In cases of corporate criminal liability, Serbia accepts identification doctrine whereby a company shall be responsible for acts or omissions of their officers as long as they act in capacity of their engagement and for the benefit of the company or due to the lack of supervision or control of the officer, an employee commits a crime for the benefit of the company. In addition, the non-executive directors are required to control the business in a growing number of areas, so not only are the executive members subject to external control, they are also subject to the enhanced internal control by the non-executive directors/supervisory board members, or the special control organ of the company, i.e. internal audit. Because of the due diligence defence rule – which enables the company to mitigate the responsibility by proving that it took all reasonable measures to prevent the wrongdoing – the non-executives must claim that they made a comprehensive inquiry of the matter at hand thus creating an additional motive to monitor the executives in order to ensure that such acts are not committed. In case of an acquisition, the acquirer shall face a criminal successor liability in case of past wrongdoings of a target company whereas in case of a merger, the situation is not so clear – the successor may assume certain liabilities, though unlikely a criminal liability.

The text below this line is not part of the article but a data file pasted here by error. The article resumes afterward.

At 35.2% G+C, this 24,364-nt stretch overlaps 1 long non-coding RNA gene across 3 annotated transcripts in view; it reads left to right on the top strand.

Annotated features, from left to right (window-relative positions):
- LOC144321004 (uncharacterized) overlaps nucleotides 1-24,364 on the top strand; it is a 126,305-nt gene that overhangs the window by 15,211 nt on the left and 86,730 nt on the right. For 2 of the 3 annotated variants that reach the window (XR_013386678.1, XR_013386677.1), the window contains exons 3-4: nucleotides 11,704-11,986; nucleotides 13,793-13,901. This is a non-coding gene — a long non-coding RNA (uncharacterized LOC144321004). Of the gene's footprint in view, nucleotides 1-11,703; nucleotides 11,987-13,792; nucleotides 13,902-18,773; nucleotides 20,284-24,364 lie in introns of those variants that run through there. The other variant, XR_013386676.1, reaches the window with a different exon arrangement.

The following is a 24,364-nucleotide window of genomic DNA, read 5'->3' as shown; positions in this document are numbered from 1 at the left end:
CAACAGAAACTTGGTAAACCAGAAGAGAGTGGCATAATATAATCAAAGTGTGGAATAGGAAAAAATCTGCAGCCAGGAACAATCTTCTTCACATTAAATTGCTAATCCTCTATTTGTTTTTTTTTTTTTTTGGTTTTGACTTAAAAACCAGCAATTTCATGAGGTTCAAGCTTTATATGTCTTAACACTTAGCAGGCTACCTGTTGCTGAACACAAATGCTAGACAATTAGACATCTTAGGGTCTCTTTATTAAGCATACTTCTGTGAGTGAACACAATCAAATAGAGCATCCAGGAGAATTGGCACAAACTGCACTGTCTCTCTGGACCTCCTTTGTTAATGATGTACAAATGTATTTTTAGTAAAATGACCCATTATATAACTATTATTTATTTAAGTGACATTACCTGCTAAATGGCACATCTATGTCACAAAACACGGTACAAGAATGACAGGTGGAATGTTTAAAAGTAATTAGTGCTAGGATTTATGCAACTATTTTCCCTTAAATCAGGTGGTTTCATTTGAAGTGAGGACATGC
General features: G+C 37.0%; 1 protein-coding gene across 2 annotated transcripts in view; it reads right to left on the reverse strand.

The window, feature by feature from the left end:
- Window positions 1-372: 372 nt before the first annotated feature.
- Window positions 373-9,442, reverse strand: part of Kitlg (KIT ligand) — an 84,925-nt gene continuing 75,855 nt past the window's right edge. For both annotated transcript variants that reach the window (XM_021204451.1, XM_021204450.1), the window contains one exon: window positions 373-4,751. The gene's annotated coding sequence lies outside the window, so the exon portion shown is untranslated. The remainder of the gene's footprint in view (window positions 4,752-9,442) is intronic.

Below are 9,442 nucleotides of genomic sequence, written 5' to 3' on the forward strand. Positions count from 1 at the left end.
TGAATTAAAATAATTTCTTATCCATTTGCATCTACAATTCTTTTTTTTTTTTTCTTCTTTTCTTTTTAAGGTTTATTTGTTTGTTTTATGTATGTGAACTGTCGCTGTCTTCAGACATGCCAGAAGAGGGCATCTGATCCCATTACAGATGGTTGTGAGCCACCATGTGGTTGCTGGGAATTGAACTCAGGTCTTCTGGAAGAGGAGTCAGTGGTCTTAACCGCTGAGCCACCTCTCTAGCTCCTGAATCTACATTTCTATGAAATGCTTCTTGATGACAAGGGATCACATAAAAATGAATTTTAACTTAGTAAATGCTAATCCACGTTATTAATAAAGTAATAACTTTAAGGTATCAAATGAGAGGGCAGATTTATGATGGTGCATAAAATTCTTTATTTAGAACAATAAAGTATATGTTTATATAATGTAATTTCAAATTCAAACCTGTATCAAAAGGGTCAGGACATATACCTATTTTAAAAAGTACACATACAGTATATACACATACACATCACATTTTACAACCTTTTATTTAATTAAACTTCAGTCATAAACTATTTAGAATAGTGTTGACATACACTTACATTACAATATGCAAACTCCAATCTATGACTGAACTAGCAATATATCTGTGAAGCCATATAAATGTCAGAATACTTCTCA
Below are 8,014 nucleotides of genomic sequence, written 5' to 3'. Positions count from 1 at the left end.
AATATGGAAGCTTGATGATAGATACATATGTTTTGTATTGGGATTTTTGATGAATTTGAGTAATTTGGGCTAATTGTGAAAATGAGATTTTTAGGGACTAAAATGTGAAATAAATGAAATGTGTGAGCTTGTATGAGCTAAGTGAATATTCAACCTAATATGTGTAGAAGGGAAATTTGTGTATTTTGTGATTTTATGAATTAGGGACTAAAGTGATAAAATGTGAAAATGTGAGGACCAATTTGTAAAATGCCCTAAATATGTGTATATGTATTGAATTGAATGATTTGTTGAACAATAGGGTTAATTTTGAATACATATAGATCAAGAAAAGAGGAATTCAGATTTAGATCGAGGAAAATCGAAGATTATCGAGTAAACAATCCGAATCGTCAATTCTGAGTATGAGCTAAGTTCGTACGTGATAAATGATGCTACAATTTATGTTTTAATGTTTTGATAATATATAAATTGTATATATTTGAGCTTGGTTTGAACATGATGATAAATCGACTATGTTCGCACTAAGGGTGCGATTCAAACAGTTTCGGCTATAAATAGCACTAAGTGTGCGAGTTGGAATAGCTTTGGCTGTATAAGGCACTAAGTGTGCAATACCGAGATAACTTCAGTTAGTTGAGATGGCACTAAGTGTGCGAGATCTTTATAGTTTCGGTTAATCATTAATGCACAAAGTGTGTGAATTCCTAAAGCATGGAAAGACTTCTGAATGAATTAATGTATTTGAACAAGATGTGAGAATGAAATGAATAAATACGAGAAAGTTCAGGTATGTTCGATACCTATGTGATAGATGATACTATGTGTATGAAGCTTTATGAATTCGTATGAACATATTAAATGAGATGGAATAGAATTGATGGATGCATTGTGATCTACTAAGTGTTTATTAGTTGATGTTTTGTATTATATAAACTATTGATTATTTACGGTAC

New anti-money laundering (AML) legislation has recently been enacted following observations of the Council of Europe's committee of experts on the evaluation of AML measures and the financing of terrorism (MONEYVAL) and based on Financial Action Task Force (FATF) international standards. The new legislation recognizes risk assessment for obliged entities i.e. banks, investment funds, brokers, insurance companies, real estate agents, factoring and tax consulting, certain state owned enterprises (i.e. public postal enterprise), and notaries, as the key measure for identification of potential signs of money laundering and taking into account certain risk factors i.e. those relating to their customers, countries or geographic areas, products, services, transactions or delivery channels. More duties have been imposed on members of senior management to monitor the implementation these measures, however the definition of senior management is not entirely clear and also whether the duties under the new law extend to members of the board of directors/supervisory board and in which situations. The concept of politically exposed person (PEP) expanded earlier definition which referred only to foreign officials, so now PEPs are defined as officials of the foreign state, officials of the international organization as well as the officials of the Republic of Serbia.